In a case that outraged women's rights groups and prompted a change in state law, an appeals court has sided with a Spokane judge who vacated a woman's divorce because she was pregnant.

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SPOKANE — In a case that outraged women’s rights groups and prompted a change in state law, an appeals court has sided with a Spokane judge who vacated a woman’s divorce because she was pregnant.

Spokane County Superior Court Judge Paul Bastine was right to throw out Shawnna Hughes’ default divorce decree because it differed from the petition served on her husband, violating his right to due process and fairness, the three-judge panel ruled yesterday.


Bastine’s November ruling cited a state law that says marriages can’t be dissolved in such cases until the paternity of the unborn child is established, so the state knows who should pay child support.


In divorce papers served on Carlos Hughes and state child welfare officials in April 2004, Hughes said she was not pregnant. She amended the documents to note the pregnancy in October 2004, saying Hughes was not the father. Her baby girl was born in March 2005.


Carlos Hughes, who was in jail when Hughes filed, did not contest the divorce. The amended papers were not served on him or the state Department of Social and Health Services.


In October, a court commissioner signed default divorce papers that contained a revised child-support order for the couple’s two children as well as the declaration that Shawnna Hughes was pregnant with a third child and that Hughes was not the father.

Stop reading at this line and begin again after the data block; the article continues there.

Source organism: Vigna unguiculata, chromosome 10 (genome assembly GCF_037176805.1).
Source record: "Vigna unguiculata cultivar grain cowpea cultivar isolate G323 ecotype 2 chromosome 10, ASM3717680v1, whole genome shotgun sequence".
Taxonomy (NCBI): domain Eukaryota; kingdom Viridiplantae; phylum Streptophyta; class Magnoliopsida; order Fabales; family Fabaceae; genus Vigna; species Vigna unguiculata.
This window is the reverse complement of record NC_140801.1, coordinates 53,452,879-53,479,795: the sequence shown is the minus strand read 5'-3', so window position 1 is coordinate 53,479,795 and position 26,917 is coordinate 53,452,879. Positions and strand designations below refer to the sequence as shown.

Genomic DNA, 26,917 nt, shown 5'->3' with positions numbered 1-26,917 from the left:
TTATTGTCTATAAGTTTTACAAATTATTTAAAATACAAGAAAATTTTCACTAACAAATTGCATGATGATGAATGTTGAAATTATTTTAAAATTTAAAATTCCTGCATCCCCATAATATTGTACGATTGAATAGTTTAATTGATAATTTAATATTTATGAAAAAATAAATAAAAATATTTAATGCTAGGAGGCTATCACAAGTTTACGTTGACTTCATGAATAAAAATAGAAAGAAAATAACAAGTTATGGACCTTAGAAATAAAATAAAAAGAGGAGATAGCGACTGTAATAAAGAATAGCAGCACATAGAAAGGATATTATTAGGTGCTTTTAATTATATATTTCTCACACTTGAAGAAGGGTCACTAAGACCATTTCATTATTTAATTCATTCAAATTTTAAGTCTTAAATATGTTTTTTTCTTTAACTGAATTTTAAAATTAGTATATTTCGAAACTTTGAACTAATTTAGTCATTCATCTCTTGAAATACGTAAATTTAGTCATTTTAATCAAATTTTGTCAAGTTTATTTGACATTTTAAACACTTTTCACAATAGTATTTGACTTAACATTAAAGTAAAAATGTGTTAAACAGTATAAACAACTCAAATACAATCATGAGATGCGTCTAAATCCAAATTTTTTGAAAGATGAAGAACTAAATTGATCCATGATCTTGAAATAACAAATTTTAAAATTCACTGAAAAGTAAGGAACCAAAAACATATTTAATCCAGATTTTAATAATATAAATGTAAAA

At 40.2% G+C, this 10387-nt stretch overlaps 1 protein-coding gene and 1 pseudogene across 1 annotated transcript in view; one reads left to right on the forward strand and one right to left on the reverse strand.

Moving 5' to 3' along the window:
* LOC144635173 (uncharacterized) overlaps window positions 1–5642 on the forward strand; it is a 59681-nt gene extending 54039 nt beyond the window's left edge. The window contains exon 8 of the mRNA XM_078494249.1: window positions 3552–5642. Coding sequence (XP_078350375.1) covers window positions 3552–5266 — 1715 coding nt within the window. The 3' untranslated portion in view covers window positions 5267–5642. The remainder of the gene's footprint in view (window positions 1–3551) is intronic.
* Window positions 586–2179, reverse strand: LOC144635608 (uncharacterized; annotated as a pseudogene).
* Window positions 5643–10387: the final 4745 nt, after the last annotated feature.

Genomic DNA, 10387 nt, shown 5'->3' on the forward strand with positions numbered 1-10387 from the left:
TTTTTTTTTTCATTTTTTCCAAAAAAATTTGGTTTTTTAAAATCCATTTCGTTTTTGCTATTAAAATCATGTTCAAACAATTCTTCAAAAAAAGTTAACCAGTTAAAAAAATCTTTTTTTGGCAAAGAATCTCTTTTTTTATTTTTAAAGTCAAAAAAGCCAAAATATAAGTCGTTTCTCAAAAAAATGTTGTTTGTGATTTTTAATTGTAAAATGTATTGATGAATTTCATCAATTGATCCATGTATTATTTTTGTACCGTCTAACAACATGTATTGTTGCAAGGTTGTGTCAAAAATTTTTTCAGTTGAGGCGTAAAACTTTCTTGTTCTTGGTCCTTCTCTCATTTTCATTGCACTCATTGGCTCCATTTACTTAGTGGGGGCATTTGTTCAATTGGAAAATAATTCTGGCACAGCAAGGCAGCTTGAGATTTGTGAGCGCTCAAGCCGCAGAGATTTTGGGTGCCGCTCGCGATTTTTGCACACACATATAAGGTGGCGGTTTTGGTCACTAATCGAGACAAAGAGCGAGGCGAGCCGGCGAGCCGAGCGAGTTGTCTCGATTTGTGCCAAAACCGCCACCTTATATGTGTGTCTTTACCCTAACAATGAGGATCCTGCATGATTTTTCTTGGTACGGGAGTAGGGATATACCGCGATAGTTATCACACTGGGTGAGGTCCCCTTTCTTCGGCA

The appeals court ruled Bastine was correct in vacating the divorce order because Carlos Hughes and the state had not been properly notified of her pregnancy.


“Requiring Ms. Hughes to fairly give due notice and an opportunity to be heard to Mr. Hughes and the state will cause delay,” the appellate panel wrote in affirming Bastine’s ruling. “But, just delay is not justice denied.”


The case was taken up by the American Civil Liberties Union and more than a dozen women’s rights and domestic-violence prevention groups, which filed friend-of-the-court briefs after Shawnna Hughes’ lawyers appealed.


The case prompted a change in Washington law, which now prohibits judges from denying or delaying a divorce solely on the basis of pregnancy. Supporters of the law, which took effect July 23, said it is intended to avoid conflicts between divorce and child-support laws.


Shawnna Hughes’s lawyer, Terry Sloyer of the Center for Justice in Spokane, was on vacation and unavailable for comment, her office said.


Kristin Boraas of Seattle, who filed briefs on behalf of the ACLU and a number of women’s rights groups, did not immediately return a call for comment. Northwest Women’s Law Center lawyer Nancy Sapiro also was on vacation on today, her office said.


Sloyer had argued that Bastine misinterpreted state law intended to protect the rights of children and the state, and that a woman should not be forced to remain married just because she’s pregnant. In Hughes’ case, her husband was serving a jail sentence for domestic violence and under a court order to stay away from her.


The state of Washington objected to Hughes’ divorce because it might leave the state unable to identify a father for repayment of welfare money used to support the child.


Hughes, a 27-year-old medical assistant, has an unlisted number and could not be reached for comment Wednesday.